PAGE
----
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Thursday, 21 September, 2000, 11:37 GMT 12:37 UK
Strike brings Nepal to a halt
By Sushil Sharma in Kathmandu
Normal life in Nepal has been crippled by a general strike called by a group of nine left-wing parties to protest against what they describe as the government's failure on all fronts.
The underground Maoist Communist Party, which has been conducting a violent campaign for the past four years, has supported the strike, fuelling fears of violence.
Tight security has been imposed and hundreds of protestors have been arrested.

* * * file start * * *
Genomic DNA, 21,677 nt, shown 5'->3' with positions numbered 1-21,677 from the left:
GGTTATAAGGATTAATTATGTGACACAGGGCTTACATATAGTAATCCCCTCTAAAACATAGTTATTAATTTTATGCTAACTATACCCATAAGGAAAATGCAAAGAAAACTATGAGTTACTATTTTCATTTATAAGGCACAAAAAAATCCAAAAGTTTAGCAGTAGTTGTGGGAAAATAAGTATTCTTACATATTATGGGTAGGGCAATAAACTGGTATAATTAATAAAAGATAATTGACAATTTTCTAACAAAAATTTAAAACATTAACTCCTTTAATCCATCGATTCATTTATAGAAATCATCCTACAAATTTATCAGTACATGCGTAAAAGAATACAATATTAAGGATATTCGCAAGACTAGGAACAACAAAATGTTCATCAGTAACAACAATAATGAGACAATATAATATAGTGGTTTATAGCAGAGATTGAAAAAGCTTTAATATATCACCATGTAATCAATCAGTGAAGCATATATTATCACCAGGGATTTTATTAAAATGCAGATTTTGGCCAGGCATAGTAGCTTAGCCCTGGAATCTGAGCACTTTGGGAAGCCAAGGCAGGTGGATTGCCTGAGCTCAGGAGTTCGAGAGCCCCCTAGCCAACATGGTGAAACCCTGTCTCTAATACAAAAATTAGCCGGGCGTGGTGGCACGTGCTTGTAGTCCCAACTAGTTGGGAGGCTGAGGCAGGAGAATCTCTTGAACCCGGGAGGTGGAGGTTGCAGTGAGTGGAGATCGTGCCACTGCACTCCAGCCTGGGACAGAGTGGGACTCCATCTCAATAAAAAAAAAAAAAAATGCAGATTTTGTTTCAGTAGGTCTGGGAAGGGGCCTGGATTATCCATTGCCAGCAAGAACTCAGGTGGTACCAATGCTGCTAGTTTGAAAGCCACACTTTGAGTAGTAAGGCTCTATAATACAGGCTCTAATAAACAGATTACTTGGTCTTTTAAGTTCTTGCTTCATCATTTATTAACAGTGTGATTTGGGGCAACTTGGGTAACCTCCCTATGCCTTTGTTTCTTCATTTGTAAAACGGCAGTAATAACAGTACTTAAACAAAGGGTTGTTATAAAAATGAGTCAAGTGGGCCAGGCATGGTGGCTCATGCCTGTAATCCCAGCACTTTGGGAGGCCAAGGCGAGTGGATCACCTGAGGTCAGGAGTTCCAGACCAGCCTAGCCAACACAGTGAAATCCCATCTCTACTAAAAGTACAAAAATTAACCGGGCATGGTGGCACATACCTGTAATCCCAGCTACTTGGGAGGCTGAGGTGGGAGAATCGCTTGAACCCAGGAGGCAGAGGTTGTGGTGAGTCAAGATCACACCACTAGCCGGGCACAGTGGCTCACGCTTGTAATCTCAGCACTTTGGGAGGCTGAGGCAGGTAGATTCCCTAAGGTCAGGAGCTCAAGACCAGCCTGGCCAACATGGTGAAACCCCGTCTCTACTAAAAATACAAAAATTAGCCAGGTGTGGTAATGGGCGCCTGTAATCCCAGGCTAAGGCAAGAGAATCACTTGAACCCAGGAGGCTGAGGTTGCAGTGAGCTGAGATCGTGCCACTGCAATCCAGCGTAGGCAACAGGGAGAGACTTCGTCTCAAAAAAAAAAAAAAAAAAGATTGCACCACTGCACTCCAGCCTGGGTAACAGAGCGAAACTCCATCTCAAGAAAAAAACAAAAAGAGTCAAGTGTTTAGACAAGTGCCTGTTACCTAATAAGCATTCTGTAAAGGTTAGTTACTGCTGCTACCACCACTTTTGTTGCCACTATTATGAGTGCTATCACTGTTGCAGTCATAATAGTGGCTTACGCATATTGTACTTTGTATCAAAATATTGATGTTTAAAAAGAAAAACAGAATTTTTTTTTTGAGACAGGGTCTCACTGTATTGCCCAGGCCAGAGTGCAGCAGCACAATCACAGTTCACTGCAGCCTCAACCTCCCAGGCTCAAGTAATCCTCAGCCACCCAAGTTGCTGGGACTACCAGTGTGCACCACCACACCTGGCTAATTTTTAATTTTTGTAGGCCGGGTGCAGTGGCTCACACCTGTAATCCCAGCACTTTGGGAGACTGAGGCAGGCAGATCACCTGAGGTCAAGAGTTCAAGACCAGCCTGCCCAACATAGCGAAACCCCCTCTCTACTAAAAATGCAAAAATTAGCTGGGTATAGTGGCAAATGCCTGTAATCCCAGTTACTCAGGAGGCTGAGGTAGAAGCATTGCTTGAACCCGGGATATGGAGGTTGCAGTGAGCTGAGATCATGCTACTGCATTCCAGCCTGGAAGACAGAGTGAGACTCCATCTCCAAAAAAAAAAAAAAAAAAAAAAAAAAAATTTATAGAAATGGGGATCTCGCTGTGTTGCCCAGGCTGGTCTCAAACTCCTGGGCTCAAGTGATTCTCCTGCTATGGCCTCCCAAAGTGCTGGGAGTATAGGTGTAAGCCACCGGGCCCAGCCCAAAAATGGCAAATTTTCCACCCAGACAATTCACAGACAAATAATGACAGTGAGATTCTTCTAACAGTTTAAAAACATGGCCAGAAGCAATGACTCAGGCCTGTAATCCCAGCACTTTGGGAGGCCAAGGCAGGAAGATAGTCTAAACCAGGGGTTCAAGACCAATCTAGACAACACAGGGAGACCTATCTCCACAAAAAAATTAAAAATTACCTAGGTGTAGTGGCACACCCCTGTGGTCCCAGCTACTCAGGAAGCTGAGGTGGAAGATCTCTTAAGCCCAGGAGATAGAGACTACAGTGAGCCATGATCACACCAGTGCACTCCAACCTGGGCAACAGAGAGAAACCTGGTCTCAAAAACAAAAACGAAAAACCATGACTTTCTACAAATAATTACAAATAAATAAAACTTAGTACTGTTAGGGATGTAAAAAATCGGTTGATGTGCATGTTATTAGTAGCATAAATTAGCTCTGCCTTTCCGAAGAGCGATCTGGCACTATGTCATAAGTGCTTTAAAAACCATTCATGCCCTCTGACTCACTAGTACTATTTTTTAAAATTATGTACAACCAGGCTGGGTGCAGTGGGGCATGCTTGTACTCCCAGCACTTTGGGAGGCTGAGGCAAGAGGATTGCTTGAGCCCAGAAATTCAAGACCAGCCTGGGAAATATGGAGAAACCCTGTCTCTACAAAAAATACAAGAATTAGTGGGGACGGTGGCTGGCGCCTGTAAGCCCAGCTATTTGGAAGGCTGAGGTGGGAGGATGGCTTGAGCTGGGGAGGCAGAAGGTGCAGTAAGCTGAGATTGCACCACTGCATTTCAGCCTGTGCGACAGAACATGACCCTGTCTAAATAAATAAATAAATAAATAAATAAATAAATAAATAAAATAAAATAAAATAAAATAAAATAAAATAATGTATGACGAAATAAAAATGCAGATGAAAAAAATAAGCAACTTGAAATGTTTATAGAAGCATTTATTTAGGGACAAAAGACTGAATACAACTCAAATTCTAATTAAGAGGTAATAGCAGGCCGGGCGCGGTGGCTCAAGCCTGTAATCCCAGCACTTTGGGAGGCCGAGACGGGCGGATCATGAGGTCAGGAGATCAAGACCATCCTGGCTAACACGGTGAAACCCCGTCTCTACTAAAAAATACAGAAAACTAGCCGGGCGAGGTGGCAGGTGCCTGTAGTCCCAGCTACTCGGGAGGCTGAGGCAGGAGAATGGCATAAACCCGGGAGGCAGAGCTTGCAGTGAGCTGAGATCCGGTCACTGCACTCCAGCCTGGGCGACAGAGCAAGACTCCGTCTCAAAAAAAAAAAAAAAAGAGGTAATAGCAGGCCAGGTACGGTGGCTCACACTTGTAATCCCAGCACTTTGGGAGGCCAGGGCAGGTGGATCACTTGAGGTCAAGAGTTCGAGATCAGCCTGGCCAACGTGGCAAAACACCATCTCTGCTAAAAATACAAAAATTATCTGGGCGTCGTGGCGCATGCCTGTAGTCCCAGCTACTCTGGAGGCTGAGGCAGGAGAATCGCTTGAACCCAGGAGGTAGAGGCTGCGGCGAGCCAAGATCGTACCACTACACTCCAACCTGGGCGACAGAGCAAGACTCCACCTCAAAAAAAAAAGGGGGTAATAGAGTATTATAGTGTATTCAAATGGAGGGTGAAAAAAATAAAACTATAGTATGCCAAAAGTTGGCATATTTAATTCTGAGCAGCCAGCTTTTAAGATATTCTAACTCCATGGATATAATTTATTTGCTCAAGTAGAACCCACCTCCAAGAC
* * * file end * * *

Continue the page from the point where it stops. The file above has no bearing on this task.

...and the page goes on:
The capital, Kathmandu, and other major towns have been worst hit by the strike.
Schools, factories and businesses have been shut down, and streets are deserted as vehicles stayed off the roads.
On Wednesday, police arrested hundreds of protestors when they tried to defy a ban on torch-light demonstrations.
Such demonstrations are common the night before a general strike, but the government banned it this time on grounds of possible outbreak of violence.
A spokesman for the left-wing parties said that the ban was a violation of the people's fundamental rights.
Lilamani Pokharel accused the government of unleashing police repression against peaceful demonstrators.
Alleged police repression is one of the major issues the left-wing parties have raised during the strike.
They have also accused the government of failing to stop rising prices, providing internal security, and safeguarding the country's interests in its foreign relations.
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